How to Help a Friend

How to help a friend or family member

We often get phone calls from people whose friends and/or family members are being abused by their partners. Here are some answers to common questions that we get.

Why won’t they leave?

There are many reasons that a person may not be ready or able to leave a relationship. The survivor may still very much love their partner and be hoping that the abuse will stop. The survivor may have been told repeatedly that they are worthless or that no one will ever love them other than their abuser. The survivor may not have money, a job, a home, etc. They may fear losing their children, financial security, pets, etc. They may fear facing discrimination as an LGBTQ+ individual having to navigate mainstream systems. They may be worried about their abuser and what will happen to them when they leave. They may fear increased violence. Statistics have shown that when a survivor tries to leave there is often an escalation in violence by the abuser. Because the abusive partner is so concerned with maintaining control over the survivor they may feel threatened by the loss of control and may do things that they have never done before.

Can I confront the abuser?

No matter how angry you are do not confront the abusive partner or try to reason with them. This may be dangerous for you, and the survivor will take the brunt of their abuser’s anger and blame. While you may have the best of intentions, confronting the abusive partner could make things much worse for the survivor and may increase their isolation.

What can I do?

More than likely you are very worried about your friend and/or family member and want to help them. Given the particular dynamics of relationships where abuse is present, the things that we may immediately want to do (confront the abusive partner, make the survivor leave a relationship, etc.) are not always the most helpful. However, there are many things you can do that can make all the difference to a survivor.

  • Let them know you care. Abusive people maintain control over their partners by isolating them and convincing them that no one cares about them. Fear and shame may prevent a survivor from asking for help or confiding in another person.
  • Be safe, available, and non-judgmental. Let the survivor know that you are there for them, whether or not they want to or are ready to leave the relationship. Let them know that if they want to talk they can call you and that if they need a break they can stay with you. While it can be difficult to only offer your support, doing so may mean everything to the survivor and may be the reason they feel safe to come to you if they are ready to take the steps they need to leave.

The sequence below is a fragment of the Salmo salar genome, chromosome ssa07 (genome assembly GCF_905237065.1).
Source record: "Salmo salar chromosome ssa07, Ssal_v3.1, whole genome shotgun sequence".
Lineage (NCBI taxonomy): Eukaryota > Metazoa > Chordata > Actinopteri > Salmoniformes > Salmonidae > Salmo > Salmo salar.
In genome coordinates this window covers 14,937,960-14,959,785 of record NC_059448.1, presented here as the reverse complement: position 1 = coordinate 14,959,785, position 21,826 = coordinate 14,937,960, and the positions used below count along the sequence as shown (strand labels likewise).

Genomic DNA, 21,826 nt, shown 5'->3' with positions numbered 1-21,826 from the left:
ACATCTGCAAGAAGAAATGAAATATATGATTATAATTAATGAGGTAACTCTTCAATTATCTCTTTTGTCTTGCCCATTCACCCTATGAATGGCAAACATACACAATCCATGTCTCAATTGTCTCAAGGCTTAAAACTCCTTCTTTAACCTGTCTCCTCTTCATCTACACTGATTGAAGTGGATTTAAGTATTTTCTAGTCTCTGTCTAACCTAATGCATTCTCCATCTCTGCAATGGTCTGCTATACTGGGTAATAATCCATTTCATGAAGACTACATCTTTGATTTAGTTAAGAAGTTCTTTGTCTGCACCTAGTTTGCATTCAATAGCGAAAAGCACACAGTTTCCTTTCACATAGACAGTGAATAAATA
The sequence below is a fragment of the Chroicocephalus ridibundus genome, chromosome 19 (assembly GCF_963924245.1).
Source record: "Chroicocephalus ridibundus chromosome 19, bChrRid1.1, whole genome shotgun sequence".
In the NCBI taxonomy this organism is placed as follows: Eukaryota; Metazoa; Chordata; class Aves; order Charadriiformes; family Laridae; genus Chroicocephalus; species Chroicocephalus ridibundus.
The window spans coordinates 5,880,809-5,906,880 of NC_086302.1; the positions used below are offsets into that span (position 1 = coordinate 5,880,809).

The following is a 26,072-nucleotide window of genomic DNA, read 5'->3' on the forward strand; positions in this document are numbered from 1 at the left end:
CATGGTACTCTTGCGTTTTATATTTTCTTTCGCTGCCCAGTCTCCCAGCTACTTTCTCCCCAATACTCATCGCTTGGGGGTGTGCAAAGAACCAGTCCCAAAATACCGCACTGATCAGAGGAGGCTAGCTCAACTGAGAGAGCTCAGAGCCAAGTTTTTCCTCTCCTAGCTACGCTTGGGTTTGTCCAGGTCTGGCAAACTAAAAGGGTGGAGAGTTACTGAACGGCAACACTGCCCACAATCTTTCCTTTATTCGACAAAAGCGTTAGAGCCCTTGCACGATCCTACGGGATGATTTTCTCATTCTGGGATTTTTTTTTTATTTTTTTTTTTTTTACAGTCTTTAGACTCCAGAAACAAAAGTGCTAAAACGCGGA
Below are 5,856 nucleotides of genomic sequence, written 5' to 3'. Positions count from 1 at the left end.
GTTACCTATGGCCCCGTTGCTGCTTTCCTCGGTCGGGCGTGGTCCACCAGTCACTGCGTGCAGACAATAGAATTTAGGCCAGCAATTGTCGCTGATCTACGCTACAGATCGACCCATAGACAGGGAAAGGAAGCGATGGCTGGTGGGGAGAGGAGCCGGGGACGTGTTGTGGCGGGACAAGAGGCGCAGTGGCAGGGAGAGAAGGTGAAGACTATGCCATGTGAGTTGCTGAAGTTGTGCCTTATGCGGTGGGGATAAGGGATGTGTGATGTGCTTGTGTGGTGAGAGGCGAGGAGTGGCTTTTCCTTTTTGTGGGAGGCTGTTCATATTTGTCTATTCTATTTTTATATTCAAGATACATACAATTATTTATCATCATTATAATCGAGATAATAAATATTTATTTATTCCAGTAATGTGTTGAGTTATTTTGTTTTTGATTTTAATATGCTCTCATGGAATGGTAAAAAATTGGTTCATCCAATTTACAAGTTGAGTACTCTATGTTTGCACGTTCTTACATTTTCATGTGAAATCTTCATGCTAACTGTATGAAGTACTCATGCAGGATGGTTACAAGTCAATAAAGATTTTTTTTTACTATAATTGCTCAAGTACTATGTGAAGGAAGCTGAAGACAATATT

• Listen and meet the survivor where they are. Don’t tell them to leave. Hear where they are coming from and support them in the ways that they need. Listen to the survivor and decide what to say next based on their reactions to what you have said. If you say you are worried and the survivor gets defensive, then take a step back.
  • Don’t assume that you know what is best. Respect the survivor’s ability to read their abuser and figure out what they are capable of.
  • Get support for yourself. Supporting a survivor can be very difficult and at times frustrating. Find yourself a support who isn’t the survivor with whom you can vent, talk, or think about how you can best be helpful. You can always call us for this type of help.

Show your support in other ways. You can get one of our magnets and put it on your refrigerator. This may tell the survivor that you are open to talking about domestic violence or it may give the survivor a phone number to call when they are ready to seek support.


Supporting a friend who is going through partner abuse can be hard. Please know that you can call our hotline to get support and information about how to help your friend. 617-742-4911 (voice) or 800-832-1901 (Toll-Free).


The Network/La Red does not discriminate on the basis of race, color, religion, sex (including pregnancy and gender identity), national origin, political affiliation, sexual orientation, marital status, disability, genetic information, age, membership in an employee organization, retaliation, parental status, military service, or other non-merit factor.